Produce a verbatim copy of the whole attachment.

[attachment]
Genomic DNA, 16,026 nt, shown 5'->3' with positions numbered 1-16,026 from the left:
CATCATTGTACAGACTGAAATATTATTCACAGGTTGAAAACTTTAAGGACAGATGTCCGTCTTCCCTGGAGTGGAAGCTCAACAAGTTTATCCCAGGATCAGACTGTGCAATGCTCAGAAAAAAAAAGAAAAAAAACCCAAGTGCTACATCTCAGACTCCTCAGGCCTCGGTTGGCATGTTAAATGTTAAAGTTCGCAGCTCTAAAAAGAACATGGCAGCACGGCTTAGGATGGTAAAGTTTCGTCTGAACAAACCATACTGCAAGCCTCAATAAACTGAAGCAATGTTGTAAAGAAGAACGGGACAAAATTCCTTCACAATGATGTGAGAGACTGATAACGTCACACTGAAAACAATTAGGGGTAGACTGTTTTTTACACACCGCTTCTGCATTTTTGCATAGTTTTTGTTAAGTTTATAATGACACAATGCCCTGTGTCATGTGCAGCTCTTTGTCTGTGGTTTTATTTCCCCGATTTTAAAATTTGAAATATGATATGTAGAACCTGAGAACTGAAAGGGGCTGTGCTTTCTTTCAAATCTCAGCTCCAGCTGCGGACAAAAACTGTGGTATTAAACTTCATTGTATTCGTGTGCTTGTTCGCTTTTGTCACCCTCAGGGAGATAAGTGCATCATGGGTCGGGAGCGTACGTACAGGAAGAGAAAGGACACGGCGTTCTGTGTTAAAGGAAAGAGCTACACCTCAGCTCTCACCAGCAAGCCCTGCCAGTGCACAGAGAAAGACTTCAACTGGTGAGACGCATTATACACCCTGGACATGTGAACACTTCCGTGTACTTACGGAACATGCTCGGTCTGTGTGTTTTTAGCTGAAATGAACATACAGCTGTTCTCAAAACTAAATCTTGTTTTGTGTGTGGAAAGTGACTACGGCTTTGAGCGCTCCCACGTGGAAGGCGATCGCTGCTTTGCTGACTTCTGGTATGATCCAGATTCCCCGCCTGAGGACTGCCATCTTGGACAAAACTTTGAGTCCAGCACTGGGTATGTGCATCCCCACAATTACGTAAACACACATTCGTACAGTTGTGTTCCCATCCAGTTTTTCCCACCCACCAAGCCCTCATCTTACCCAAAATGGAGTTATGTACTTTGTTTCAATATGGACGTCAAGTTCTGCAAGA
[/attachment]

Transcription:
Genomic DNA, 16,026 nt, shown 5'->3' with positions numbered 1-16,026 from the left:
CATCATTGTACAGACTGAAATATTATTCACAGGTTGAAAACTTTAAGGACAGATGTCCGTCTTCCCTGGAGTGGAAGCTCAACAAGTTTATCCCAGGATCAGACTGTGCAATGCTCAGAAAAAAAAAGAAAAAAAACCCAAGTGCTACATCTCAGACTCCTCAGGCCTCGGTTGGCATGTTAAATGTTAAAGTTCGCAGCTCTAAAAAGAACATGGCAGCACGGCTTAGGATGGTAAAGTTTCGTCTGAACAAACCATACTGCAAGCCTCAATAAACTGAAGCAATGTTGTAAAGAAGAACGGGACAAAATTCCTTCACAATGATGTGAGAGACTGATAACGTCACACTGAAAACAATTAGGGGTAGACTGTTTTTTACACACCGCTTCTGCATTTTTGCATAGTTTTTGTTAAGTTTATAATGACACAATGCCCTGTGTCATGTGCAGCTCTTTGTCTGTGGTTTTATTTCCCCGATTTTAAAATTTGAAATATGATATGTAGAACCTGAGAACTGAAAGGGGCTGTGCTTTCTTTCAAATCTCAGCTCCAGCTGCGGACAAAAACTGTGGTATTAAACTTCATTGTATTCGTGTGCTTGTTCGCTTTTGTCACCCTCAGGGAGATAAGTGCATCATGGGTCGGGAGCGTACGTACAGGAAGAGAAAGGACACGGCGTTCTGTGTTAAAGGAAAGAGCTACACCTCAGCTCTCACCAGCAAGCCCTGCCAGTGCACAGAGAAAGACTTCAACTGGTGAGACGCATTATACACCCTGGACATGTGAACACTTCCGTGTACTTACGGAACATGCTCGGTCTGTGTGTTTTTAGCTGAAATGAACATACAGCTGTTCTCAAAACTAAATCTTGTTTTGTGTGTGGAAAGTGACTACGGCTTTGAGCGCTCCCACGTGGAAGGCGATCGCTGCTTTGCTGACTTCTGGTATGATCCAGATTCCCCGCCTGAGGACTGCCATCTTGGACAAAACTTTGAGTCCAGCACTGGGTATGTGCATCCCCACAATTACGTAAACACACATTCGTACAGTTGTGTTCCCATCCAGTTTTTCCCACCCACCAAGCCCTCATCTTACCCAAAATGGAGTTATGTACTTTGTTTCAATATGGACGTCAAGTTCTGCAAGA